2

I have a tree generated by configuration.

Each leaf of the tree is a long running task (like DB query, reading from file, etc.) that gives a result I want to store in a mirrored tree with only the results; non-leaf nodes don't have any computation (the structure and height of the tree is given by configuration).

In the current version of the software we are creating a fixed thread pool executor (Java) for each non-leaf nodes and executing the visit inside the thread pool, regardless if the node is a leaf or not (i.e. visiting in parallel multiple nodes). Then for each non-leaf node the visit wait for its own children to end. Writing in pseudocode is a bit like (skipping the saving the result part)

void visit(NonLeafNode node){
    pool = new FixedThreadPool(node.poolSize) //this number is part of the configuration of the node; 
    for (child in children){
         pool.submit(visit(child))
    }
    while(pool is not empty){
         wait()
    }
}

void visit(LeafNode node){
     task()
}

I think that is approach has 2 flaws:

  1. There is no real need to visit a tree in parallel (the size is between 10 and 100, but even if it was 1000...)

  2. We are creating a dynamic number of threads and executors based on the configuration and that number is probably more than what is needed.

My personal solution is to have one executor, collect all the leaves and then submit them all together (only in the first call and not recursively).

void visit(Root node){
    pool = new FixedThreadPool(poolSize)  //this is global configuration
    tasks = new List<Tasks>()
    for(child in children){
         visit(child, tasks)
    }
    for(task in tasks){
        pool.submit(task)  
    }
    wait
}

void visit(NonLeaf node, tasks){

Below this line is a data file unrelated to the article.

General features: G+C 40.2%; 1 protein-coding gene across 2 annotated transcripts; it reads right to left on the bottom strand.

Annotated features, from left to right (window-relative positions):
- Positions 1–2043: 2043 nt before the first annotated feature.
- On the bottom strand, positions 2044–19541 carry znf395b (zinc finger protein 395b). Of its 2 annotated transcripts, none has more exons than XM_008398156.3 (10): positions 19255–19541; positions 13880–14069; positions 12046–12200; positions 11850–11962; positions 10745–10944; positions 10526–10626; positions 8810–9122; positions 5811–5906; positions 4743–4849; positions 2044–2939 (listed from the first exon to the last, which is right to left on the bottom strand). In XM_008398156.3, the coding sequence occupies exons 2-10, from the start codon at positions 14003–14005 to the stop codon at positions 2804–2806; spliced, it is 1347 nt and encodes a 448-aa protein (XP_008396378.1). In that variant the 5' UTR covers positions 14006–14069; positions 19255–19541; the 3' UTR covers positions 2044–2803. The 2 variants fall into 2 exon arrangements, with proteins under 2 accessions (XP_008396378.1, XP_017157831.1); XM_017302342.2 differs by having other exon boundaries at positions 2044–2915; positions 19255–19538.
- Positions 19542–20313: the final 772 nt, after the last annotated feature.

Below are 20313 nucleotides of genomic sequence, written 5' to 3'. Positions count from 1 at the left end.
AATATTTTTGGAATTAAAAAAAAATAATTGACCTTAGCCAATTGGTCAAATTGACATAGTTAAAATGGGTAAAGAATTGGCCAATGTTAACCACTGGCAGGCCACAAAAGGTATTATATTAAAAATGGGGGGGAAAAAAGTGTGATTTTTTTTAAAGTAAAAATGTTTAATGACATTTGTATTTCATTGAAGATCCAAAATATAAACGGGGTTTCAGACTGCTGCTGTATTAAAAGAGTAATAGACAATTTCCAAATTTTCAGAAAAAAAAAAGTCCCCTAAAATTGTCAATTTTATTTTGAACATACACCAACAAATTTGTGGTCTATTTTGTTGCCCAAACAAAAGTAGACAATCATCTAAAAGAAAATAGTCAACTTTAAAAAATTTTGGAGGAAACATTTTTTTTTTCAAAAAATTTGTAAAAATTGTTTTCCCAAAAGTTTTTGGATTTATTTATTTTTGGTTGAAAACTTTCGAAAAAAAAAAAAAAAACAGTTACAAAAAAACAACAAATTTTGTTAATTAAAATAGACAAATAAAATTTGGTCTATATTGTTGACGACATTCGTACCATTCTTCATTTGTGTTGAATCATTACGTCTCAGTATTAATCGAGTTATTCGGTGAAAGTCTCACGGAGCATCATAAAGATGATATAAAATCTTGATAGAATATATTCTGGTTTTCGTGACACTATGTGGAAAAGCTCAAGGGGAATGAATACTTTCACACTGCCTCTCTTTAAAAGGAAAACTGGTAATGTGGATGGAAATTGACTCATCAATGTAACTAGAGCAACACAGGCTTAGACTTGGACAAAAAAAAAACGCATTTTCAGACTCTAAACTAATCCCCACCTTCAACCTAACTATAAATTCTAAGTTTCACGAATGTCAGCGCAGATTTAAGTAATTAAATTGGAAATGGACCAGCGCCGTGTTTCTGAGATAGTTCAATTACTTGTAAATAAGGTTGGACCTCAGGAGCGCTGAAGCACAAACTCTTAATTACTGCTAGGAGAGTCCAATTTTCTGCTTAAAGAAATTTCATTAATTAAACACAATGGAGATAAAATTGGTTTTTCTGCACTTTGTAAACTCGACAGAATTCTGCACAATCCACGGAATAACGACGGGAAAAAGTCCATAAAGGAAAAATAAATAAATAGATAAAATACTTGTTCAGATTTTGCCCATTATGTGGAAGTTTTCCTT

for(child in children){
         visit(child, tasks)
     }
}

void visit(Leaf node, tasks){
     tasks.add(() -> task()) // only using the reference of the task
}

I got the comment that

  1. In this way we cannot configure how many threads there will be per node

  2. This can create deadlocks because the number of threads is limited.

So, in this particular case, but also in general, is better N pools or 1 fixed pool?

  • Do you need to configure the threads per node? Can tasks be dependent on each other? – Jacob Raihle Dec 6 '19 at 14:25
  • @JacobRaihle tasks don't depend on each other, only the results (meaning that I need to follow the structure of the tree to aggregate). I don't need to configure the thread per node, not in the current requirements. – Fabio F. Dec 6 '19 at 15:10
  • 1
    Then it seems you have pretty "normal" needs, and I will simply concur with John Wu's answer. – Jacob Raihle Dec 9 '19 at 16:47
4

There are two basic reasons to run a thread pool.

  1. Creating threads as you go is expensive. With a pool, you create them only once, and re-use them as needed, saving the overhead.

  2. The optimum number of threads is driven mostly by characteristics of the hardware, often computed as a multiple of the number of CPU cores. There's a reason for this. If the hardware supports 20 threads, it supports 20 threads, regardless of how many you think you need-- adding more can actually be counterproductive. (I could see maybe allocating a dynamic number of tasks based on what your logic requires, but the number of threads that those tasks run on should stay relatively fixed, as there is no point in increasing them beyond their optimum number).

The architectures I'm familiar with involve the creation of one or two thread pools when the application starts, and re-using threads from that pool as needed.

The architecture you are showing me, where pools are allocated dynamically as needed, seems contrary to common practice, and would only make sense if there is something extraordinary about how your application operates. Is there?

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